Friday, July 04, 2008
Judge orders YouTube to turn over user access database; downstream concerns articulated
I had written about the YoutTube-Viacom case on this blog on May 28. Yesterday, U.S. District Court Judge Louis L. Stanton ruled that Viacom could have access to YouTube’s 12 terabyte logging database.
The purpose of Viacom’s request is to determine whether a significant percentage of visits involve looking at pirated videos. Viacom insists that it will not try to identify individual visitors in order to sue them (reminding one of the RIAA lawsuits against individual downloaders of copyrighted music, which happened in a P2P environment and that is technically very different).
Defendants (as long as Electronic Frontier Foundation) raised questions of privacy and perhaps identity protection. It is all to easy to track down almost anyone given the intention, even if the mass database did not immediately identify them. CNET news has a Podcast audio by Caroline McCarthy and Leslie Katz, “Should YouTube users worry about privacy?” link here.
The Washington Post story is by Ellen Nakashima, and is titled “YouTube Ordered to Release User Data: Viacom Had Sought Access to Database in Copyright Battle” link here.
I personally view YouTube moderately, and I do not look for infringing materials. I look for innovative films like amateur tornado chasers, or engineers (such as a teenager’s reverse engineering a cell phone). Infringement materials are often of poor quality. I do wonder about the legality of clips from broadcast news, and these are often important (such as clips about online “reputation defense”). One risk, from Viacon’s viewpoint, may be that a visitor will feel satisfied by viewing a particularly graphic passage from a film and then not be interested in buying a ticket or DVD. On the other hand, studios carefully engineer what visitors can see in previews and trailers that they release.
I have not yet posted any of my own videos on YouTube, preferring to use the photo directory on my own site doaskdotell.com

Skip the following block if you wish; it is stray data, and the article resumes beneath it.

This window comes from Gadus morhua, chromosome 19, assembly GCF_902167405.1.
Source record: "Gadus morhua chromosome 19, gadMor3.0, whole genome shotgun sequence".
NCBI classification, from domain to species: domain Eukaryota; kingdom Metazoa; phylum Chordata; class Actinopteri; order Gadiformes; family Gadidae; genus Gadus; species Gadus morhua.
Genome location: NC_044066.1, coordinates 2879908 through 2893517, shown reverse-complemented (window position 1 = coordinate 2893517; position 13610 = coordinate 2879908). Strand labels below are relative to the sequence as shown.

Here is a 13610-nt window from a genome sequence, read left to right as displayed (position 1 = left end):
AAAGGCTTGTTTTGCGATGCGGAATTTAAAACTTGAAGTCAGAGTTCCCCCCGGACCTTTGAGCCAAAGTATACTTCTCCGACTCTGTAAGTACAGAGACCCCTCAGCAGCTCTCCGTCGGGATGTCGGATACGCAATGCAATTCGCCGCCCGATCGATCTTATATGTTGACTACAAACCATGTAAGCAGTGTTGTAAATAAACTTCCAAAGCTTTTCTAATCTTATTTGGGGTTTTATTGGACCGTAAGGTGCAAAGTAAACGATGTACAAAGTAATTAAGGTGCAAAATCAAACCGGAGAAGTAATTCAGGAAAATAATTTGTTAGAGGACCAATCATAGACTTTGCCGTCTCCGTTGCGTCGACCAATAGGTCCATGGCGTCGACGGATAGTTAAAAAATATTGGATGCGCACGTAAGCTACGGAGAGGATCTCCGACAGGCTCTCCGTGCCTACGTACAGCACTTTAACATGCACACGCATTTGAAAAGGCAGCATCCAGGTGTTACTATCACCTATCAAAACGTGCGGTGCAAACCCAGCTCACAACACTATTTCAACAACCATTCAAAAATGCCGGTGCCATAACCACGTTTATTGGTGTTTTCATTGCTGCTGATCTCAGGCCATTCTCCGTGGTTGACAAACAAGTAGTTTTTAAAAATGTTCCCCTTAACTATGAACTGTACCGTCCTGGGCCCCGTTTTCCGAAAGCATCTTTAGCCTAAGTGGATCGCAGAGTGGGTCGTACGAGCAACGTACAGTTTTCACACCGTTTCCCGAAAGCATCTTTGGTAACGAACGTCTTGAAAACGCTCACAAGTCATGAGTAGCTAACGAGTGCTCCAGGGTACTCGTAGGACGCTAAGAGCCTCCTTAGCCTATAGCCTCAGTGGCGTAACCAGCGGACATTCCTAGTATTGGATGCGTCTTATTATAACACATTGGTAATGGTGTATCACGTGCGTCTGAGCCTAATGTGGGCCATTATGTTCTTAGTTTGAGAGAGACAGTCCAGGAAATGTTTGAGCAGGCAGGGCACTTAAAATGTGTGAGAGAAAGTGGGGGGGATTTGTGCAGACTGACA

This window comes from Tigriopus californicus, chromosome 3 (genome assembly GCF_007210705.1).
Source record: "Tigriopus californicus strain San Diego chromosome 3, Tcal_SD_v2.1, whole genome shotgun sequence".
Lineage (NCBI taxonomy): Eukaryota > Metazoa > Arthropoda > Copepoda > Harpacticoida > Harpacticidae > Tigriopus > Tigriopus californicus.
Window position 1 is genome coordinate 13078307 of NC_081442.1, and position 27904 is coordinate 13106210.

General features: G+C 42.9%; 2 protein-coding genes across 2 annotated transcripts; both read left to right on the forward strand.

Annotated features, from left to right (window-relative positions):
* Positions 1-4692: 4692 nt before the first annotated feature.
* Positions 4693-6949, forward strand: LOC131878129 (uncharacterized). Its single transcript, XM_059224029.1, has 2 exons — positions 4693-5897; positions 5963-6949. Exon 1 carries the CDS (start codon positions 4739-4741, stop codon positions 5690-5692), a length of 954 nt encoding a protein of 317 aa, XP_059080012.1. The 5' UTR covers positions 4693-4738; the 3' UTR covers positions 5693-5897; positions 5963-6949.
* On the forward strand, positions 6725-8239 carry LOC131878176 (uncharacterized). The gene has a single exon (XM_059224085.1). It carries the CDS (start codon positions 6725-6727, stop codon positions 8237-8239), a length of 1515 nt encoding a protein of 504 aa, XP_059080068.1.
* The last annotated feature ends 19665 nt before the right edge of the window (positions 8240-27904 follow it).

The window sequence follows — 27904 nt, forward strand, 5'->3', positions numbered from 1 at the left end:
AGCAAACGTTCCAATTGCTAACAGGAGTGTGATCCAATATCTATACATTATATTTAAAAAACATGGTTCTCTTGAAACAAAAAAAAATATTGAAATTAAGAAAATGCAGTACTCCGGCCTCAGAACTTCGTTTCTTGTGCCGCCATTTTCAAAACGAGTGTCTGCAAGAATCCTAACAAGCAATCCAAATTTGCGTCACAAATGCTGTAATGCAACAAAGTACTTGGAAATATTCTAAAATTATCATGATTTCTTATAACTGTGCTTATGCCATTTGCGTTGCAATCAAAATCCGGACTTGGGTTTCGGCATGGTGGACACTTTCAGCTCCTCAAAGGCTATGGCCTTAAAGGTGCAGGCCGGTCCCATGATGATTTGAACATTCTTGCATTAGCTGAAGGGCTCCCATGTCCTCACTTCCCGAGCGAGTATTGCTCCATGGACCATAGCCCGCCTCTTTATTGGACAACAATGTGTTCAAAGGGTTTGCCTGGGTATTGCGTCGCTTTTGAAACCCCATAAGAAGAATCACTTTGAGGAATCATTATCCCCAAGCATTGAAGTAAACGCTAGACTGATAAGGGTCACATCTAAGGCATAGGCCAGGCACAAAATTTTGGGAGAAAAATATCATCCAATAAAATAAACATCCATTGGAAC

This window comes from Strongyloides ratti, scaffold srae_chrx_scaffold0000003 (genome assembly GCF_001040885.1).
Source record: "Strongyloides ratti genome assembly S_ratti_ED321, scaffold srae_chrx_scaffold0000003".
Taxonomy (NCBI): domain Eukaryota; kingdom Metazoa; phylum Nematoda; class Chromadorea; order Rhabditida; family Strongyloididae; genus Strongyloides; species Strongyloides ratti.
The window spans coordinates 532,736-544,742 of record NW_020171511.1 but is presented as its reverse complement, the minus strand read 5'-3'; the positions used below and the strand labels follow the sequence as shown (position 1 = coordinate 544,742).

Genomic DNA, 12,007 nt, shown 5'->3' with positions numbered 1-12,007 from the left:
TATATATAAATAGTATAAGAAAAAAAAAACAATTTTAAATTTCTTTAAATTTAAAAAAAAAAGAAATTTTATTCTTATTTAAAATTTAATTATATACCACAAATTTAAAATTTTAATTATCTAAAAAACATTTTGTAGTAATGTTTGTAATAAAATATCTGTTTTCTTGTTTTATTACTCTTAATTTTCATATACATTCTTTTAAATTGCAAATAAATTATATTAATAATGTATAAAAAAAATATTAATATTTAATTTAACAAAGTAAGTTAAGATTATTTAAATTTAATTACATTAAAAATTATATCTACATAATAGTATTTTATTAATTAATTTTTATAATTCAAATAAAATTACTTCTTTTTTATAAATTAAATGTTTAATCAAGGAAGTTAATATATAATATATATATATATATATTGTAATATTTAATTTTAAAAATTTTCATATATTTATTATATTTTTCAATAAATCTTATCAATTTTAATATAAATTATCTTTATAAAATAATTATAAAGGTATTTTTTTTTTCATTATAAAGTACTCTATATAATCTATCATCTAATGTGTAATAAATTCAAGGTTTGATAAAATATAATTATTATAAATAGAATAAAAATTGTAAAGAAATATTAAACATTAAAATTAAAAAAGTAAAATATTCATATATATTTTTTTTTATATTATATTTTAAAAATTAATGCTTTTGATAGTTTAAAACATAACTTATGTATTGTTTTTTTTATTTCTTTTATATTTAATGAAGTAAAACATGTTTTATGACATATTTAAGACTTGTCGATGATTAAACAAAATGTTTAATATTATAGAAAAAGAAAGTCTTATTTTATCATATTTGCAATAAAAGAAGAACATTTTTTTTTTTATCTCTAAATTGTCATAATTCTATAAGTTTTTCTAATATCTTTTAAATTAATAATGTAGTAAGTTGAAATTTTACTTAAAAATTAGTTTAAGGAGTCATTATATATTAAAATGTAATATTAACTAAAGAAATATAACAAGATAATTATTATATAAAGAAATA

Some sites offer specialty films, especially shorts, for Internet viewing for free legally. Logoonline offers gay and lesbian shorts, even some films from major directors with established distributors (such as Carter Smith’s horror short ‘Bugcrush” from Strand). In these cases copyright owners have granted permission for promotional reasons. The videos, as they play on the Internet, may have less definition and
Business Week has a July 3 article by Catherine Colahan, “Viacom v. YouTube: Beyond Privacy: As Viacom is granted access to YouTube records, a bigger threat to user-generated sites emerges: The law increasingly sides with rights owners,” link here. The article predicts that web hosts could have to proactively screen out submissions that could infringe, pretty much shutting down the “free entry” into self-publication and self-promotion that we have become accustomed to. The article mentions some litigation in France (and the rest of Europe) that is not binding on US courts but that could set a psychological tone, as Ebay lost a case for listing counterfeit handbags. The article suggests that courts in the US may become less sympathetic to “newbies” as the Internet industry expires, and may not be willing to shield targets of even wrongful takedowns for people who have not yet “paid their dues.” We're seeing that concern with the recent action by the Associated Press against Drudge Retort and the reaction of media bloggers (the June 22 posting here). Colahan even sees the willingness of the Judge to allow access to user’s records as a predictive symptom of this legal trend.